Neighbors We Don’t Know
I spent a majority of the pandemic at my parent’s home, an unexpected result from what was supposed to be only a few months visiting. In the early stages of the pandemic, with so many unknowns, I found myself uneager to go running or walking in the crowded local parks and instead found myself traipsing up and down the empty neighborhood hills either before or after my work from home days.
When I walked in the evening, I always ran into a man with two dogs. I don’t know him. But in those beginning days of masks and uncertainty, he was one of the only people I regularly saw besides my parents. (And when I say “saw” I mean saw a real 3D person, not a virtual screen colleague.)
I eventually figured out which house was his and saw him later walking with other family members. But still, I knew next to nothing about the man with two dogs. So I made up a story. I imagined we both worked from home and that when 5 o’clock hit, his dogs were just begging to get outside. I imagined he closed his work computer, just like I did. I imagined he fed the dogs and put on socks for maybe the first time all day. I imagined him walking on those early spring evenings and thinking (like I was) about how nice it was to not be commuting.
For almost two years in New York City, I made the same morning commute to my nonprofit job in midtown. And I began to see a few routine people—the man who always read the New York Times during rush hour, the street musician whose work I’ve followed for years, and the mother/daughter duo who were always, always, always smiling.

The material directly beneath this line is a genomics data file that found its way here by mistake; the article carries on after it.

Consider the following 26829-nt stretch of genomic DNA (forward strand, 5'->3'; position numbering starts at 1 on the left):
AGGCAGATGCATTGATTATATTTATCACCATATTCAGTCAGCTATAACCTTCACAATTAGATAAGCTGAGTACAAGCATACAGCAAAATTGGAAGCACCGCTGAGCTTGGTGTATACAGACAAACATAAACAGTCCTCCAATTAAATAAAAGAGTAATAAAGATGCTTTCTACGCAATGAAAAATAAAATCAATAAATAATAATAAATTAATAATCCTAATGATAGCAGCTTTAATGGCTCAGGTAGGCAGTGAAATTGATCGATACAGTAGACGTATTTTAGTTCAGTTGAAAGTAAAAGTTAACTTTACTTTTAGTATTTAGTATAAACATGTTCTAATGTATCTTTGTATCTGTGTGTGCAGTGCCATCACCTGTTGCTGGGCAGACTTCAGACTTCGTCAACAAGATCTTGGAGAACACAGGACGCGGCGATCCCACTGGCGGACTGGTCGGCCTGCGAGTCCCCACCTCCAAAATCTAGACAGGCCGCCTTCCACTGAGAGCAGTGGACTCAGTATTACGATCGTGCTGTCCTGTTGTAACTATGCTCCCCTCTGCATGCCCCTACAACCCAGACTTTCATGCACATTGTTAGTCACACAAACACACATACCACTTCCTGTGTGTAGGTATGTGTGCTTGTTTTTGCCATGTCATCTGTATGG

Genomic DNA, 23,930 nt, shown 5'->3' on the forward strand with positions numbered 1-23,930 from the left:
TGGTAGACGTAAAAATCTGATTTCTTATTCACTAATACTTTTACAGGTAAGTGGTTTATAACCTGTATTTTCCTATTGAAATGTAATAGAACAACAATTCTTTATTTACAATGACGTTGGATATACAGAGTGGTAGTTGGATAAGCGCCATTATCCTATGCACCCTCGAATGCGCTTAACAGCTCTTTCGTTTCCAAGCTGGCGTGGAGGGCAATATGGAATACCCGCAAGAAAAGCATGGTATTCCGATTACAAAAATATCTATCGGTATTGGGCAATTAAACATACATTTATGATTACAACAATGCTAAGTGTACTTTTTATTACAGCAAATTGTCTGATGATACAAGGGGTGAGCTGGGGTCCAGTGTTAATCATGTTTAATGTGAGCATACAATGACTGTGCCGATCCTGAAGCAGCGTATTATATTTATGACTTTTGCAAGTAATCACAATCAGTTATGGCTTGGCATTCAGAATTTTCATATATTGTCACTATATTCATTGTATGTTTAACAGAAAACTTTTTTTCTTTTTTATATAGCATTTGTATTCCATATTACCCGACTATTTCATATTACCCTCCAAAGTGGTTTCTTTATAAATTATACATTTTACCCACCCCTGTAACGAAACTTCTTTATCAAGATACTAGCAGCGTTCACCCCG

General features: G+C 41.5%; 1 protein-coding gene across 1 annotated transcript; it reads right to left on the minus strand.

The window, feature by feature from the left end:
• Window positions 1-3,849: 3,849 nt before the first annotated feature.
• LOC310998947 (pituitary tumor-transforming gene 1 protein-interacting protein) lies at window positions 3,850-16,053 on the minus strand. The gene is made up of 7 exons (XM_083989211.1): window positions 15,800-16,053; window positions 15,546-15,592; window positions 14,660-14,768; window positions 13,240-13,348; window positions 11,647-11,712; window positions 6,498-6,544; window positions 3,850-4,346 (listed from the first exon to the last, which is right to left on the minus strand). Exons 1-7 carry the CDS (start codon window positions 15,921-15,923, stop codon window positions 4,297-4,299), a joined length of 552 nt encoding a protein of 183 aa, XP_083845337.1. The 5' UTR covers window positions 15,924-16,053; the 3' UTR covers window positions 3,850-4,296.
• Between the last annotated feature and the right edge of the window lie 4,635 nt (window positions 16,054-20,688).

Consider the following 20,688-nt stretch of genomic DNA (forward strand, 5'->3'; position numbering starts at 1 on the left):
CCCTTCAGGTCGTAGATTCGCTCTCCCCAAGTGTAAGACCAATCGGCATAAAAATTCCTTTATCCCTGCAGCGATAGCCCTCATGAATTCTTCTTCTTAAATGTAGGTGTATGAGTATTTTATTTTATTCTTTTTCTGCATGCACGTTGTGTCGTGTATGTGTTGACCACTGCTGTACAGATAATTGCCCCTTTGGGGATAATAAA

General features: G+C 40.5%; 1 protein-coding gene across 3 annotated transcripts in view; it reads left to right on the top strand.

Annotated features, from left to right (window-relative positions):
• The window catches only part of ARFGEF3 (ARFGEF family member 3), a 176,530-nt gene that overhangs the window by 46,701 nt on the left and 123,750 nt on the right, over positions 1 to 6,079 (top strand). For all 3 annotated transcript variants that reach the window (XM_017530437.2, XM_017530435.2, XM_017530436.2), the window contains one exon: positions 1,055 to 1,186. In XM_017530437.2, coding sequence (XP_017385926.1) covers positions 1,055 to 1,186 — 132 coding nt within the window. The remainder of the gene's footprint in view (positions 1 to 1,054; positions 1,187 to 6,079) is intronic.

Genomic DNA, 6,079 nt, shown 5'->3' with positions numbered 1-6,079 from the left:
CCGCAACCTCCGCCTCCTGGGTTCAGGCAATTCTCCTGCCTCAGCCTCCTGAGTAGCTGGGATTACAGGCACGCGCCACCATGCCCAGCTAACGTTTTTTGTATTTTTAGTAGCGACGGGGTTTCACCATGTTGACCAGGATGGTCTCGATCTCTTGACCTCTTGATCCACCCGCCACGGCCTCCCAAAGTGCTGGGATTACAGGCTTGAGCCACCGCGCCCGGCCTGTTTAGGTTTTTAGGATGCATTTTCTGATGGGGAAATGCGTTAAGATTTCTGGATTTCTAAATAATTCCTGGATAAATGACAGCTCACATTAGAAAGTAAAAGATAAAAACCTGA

But my favorite person from that commute was a tall, brooding man who I definitely would have had a crush on in middle school. Peak skater boy meets hipster, I lost track of how many days we stood silently side-by-side on the platform together waiting for our connecting train. He became a source of comfort, familiarity, and reassurance—even if that reassurance just meant I wasn’t going to be late.
I used to laugh with my roommates about how I fall in love every time I step on the New York City subway. How I make up stories for every passerby. How I love this idea of strangers becoming friends and unopened memories waiting to be discovered. How maybe there’s something to this idea of the neighbors we don’t know.
I’m back home for the holidays now and as my parent’s car turned onto our street, I saw the man with the two dogs. There’s my friend! I started to say. I trailed off, of course, realizing I don’t know his name. Realizing I’ve never had a conversation with him more than a hurried wave and a smile. Realizing that, in the middle of a truly unprecedented year and time, I hadn’t comprehended the comfort of familiarity he gifted me.
When I was graduating high school, a friend was talking about the people you wouldn’t stay in touch with. Not your best friends or the people you still talk to ten years later, but the people you had one class with in ninth grade. The people you aren’t really friends with but the people who make your life better all the same. The neighbors we don’t know.
I’ve gone through life since then collecting faces. Memories. Stories. I don’t know your name and so you become the Man with Two Dogs. I don’t know how the pandemic impacted your life and so every time we pass each other on the street I wish a little light to your family. I don’t know why you showed up in my life in this Truman Show-esque routine and so rather than question it, I say thank you.
Thank you to the neighbors I don’t know… to the small world moments on the subway… to the classmates I haven’t seen in years. Thank you for unknowingly being a part of my life and for providing a certain level of comfort and joy just by showing up. And thank you, reader, for being someone’s Man with Two Dogs. It might sound ridiculous. But you just might be that unknowingly beautiful addition to someone else’s story.